"There was a woman with an infant in her arms who was killed as she almost touched the flag of truce ... A mother was shot down with her infant; the child not knowing that its mother was dead was still nursing ... The women as they were fleeing with their babies were killed together, shot right through ... and after most all of them had been killed a cry was made that all those who were not killed or wounded should come forth and they would be safe. Little boys ... came out of their places of refuge, and as soon as they came in sight a number of soldiers surrounded them and butchered them there."

Edward S. Godfrey; Captain; commanded Co. D of the Seventh Cavalry: "I know the men did not aim deliberately and they were greatly excited. I don't believe they saw their sights. They fired rapidly but it seemed to me only a few seconds till there was not a living thing before us; warriors, squaws, children, ponies, and dogs ... went down before that unaimed fire." (Godfrey was a Lieutenant in Captain Benteen's force during the Battle of the Little Bighorn)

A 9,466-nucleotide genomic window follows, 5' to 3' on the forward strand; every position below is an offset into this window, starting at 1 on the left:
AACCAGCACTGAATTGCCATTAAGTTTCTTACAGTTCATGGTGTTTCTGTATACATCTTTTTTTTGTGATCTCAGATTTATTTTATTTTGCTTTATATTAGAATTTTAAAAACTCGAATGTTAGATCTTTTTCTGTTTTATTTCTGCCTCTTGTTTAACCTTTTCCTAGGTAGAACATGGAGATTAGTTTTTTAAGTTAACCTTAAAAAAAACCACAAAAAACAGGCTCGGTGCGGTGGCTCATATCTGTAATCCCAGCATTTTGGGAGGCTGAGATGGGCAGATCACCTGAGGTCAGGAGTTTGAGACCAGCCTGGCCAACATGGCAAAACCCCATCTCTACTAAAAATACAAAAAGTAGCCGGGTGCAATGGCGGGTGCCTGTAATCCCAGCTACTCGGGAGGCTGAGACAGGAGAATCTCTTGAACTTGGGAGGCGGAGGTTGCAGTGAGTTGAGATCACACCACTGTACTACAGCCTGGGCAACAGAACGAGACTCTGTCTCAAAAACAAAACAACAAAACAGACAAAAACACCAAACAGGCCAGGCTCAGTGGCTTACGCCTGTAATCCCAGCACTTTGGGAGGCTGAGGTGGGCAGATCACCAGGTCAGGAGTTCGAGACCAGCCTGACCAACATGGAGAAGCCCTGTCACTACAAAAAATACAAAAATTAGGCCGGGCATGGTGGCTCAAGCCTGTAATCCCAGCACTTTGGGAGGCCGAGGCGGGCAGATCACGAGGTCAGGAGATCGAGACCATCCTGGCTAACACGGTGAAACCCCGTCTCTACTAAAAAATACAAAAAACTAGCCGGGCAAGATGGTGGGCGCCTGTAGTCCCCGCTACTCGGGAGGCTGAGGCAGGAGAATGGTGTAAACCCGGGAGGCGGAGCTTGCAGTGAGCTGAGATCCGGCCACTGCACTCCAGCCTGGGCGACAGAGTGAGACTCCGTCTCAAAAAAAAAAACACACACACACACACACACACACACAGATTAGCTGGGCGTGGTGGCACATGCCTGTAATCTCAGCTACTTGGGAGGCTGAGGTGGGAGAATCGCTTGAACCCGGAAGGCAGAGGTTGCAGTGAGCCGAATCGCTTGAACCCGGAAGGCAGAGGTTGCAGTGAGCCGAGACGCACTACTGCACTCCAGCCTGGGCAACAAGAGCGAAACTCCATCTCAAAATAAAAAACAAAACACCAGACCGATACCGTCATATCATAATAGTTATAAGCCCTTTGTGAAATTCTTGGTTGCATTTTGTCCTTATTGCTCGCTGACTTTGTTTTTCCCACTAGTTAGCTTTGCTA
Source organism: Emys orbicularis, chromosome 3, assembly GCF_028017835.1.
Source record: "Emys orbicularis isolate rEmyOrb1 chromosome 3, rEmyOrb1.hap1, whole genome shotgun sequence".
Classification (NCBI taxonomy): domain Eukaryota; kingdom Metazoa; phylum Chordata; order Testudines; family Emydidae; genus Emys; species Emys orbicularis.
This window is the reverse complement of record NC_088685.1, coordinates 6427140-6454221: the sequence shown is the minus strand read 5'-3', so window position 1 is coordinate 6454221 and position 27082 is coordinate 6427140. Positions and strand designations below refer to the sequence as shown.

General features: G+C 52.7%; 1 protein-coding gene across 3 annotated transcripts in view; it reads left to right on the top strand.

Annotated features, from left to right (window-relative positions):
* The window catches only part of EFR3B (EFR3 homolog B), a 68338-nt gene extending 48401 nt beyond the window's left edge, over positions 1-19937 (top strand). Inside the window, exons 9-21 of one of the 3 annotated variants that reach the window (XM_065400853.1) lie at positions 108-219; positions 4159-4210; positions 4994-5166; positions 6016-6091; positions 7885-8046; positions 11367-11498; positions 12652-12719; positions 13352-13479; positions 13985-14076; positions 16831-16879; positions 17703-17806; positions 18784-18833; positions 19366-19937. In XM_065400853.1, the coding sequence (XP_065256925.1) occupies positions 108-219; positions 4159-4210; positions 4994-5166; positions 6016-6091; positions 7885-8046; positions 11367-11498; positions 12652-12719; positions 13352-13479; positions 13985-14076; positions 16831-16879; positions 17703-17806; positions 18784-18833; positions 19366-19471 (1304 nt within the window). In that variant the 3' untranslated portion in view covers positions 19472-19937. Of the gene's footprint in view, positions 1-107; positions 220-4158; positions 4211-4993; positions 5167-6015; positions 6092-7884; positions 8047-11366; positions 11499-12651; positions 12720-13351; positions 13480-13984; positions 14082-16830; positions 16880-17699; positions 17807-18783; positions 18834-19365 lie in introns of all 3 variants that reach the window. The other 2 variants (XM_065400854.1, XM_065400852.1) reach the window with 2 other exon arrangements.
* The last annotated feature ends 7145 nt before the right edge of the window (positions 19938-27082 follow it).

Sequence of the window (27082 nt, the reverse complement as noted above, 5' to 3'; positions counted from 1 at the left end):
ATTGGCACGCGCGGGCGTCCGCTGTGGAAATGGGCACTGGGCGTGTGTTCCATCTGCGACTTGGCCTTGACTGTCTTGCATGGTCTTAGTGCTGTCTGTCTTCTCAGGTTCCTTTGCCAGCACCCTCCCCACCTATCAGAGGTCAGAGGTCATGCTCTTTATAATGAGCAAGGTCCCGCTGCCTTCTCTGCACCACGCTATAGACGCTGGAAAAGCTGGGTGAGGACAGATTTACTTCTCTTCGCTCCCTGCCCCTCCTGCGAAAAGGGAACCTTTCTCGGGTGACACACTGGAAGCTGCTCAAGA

Hugh McGinnis; First Battalion, Co. K, Seventh Cavalry: "General Nelson A. Miles who visited the scene of carnage, following a three day blizzard, estimated that around 300 snow shrouded forms were strewn over the countryside. He also discovered to his horror that helpless children and women with babes in their arms had been chased as far as two miles from the original scene of encounter and cut down without mercy by the troopers. ... Judging by the slaughter on the battlefield it was suggested that the soldiers simply went berserk. For who could explain such a merciless disregard for life? ... As I see it the battle was more or less a matter of spontaneous combustion, sparked by mutual distrust ".

Approximately 300 Indians were murdered at wounded knee -- 120 were men, but only 40 of those were men of fighting age. That means that up to 260 Indian women, children and elderly were deliberately murdered for the purpose of political terror, on their ancestral land, despite having legally acquired it back from the American colonists. The Lakota fought back, and 25 US soldiers were killed, 39 were wounded.

In an appalling move, over 20 "medals of honour" were given out for "bravery" for this slaughter of innocents. To America's enduring shame, those medals celebrating the politically-motivated murder of innocents have never been rescinded.